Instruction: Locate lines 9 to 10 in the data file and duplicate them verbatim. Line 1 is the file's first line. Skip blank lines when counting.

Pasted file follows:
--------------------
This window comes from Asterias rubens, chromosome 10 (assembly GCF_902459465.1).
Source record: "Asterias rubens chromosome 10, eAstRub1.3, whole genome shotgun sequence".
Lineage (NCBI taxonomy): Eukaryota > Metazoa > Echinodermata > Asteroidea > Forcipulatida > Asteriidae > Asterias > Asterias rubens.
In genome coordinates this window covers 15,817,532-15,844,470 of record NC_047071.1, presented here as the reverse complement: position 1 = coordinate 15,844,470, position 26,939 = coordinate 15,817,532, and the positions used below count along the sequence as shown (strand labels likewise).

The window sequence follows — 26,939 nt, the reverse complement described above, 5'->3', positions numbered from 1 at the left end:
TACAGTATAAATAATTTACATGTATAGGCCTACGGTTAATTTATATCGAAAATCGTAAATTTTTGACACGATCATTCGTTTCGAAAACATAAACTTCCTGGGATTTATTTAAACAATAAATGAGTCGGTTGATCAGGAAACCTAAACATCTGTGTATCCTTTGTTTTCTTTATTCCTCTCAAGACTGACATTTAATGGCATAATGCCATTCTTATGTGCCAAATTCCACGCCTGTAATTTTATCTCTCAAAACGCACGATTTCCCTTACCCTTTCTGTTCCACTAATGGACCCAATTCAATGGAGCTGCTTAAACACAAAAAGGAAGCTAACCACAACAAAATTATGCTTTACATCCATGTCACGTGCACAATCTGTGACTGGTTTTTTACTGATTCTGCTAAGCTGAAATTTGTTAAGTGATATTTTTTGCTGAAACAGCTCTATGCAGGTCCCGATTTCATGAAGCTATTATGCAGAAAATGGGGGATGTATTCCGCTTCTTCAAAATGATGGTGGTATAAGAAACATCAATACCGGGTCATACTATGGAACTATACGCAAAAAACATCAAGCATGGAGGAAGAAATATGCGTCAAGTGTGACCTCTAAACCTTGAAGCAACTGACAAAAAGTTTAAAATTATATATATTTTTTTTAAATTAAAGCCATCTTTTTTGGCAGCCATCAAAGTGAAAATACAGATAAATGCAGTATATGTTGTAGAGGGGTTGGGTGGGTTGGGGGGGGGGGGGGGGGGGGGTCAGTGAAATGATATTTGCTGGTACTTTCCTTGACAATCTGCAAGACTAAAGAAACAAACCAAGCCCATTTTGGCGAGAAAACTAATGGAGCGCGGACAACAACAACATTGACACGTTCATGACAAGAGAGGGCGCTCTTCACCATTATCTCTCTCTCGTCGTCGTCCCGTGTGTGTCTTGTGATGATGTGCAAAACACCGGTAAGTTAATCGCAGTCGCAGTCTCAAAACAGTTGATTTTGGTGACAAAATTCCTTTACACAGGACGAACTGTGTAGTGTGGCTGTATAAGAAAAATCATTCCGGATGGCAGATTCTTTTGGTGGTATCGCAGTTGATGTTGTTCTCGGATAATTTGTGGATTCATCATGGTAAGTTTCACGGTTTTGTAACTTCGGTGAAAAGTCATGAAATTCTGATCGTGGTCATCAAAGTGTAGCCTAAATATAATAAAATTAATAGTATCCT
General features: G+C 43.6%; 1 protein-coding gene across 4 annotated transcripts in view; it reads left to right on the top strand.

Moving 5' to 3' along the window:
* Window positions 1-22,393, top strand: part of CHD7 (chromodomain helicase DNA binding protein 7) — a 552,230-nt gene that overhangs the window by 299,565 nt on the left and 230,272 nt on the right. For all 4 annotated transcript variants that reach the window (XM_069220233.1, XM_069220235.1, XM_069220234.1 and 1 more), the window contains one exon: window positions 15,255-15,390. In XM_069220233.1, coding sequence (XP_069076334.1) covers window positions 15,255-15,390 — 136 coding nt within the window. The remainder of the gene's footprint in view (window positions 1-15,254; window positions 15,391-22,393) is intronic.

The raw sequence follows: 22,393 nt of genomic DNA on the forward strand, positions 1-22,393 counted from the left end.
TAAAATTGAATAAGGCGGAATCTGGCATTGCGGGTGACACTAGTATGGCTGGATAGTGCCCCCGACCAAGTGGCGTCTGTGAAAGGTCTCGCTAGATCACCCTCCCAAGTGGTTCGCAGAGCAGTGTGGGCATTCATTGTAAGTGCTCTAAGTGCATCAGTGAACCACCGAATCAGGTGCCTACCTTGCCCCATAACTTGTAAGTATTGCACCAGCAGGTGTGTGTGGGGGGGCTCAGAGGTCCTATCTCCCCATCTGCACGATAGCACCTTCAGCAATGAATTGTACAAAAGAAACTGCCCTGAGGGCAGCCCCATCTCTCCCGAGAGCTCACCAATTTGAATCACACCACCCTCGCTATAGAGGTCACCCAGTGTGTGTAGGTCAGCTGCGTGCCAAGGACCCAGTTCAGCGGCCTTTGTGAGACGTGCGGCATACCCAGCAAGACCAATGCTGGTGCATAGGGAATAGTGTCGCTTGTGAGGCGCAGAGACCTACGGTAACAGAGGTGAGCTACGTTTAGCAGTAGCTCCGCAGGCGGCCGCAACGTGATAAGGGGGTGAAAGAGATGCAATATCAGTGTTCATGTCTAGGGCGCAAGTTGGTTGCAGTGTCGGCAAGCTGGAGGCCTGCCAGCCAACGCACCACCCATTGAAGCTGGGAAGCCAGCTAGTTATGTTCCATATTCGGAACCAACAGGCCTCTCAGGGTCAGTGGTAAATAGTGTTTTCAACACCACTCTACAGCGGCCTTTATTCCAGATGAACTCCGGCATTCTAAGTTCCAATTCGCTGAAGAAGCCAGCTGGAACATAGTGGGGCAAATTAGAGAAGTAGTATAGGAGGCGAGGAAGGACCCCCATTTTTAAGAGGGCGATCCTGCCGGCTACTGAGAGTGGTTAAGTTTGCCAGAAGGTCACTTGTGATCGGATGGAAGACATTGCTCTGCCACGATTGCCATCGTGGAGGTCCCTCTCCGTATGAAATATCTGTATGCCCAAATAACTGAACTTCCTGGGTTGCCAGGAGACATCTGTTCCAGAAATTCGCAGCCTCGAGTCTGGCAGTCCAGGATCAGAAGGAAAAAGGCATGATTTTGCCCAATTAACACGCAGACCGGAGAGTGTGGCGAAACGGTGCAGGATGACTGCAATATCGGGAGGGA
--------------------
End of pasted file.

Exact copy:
* Window positions 1-22,393, top strand: part of CHD7 (chromodomain helicase DNA binding protein 7) — a 552,230-nt gene that overhangs the window by 299,565 nt on the left and 230,272 nt on the right. For all 4 annotated transcript variants that reach the window (XM_069220233.1, XM_069220235.1, XM_069220234.1 and 1 more), the window contains one exon: window positions 15,255-15,390. In XM_069220233.1, coding sequence (XP_069076334.1) covers window positions 15,255-15,390 — 136 coding nt within the window. The remainder of the gene's footprint in view (window positions 1-15,254; window positions 15,391-22,393) is intronic.

The raw sequence follows: 22,393 nt of genomic DNA on the forward strand, positions 1-22,393 counted from the left end.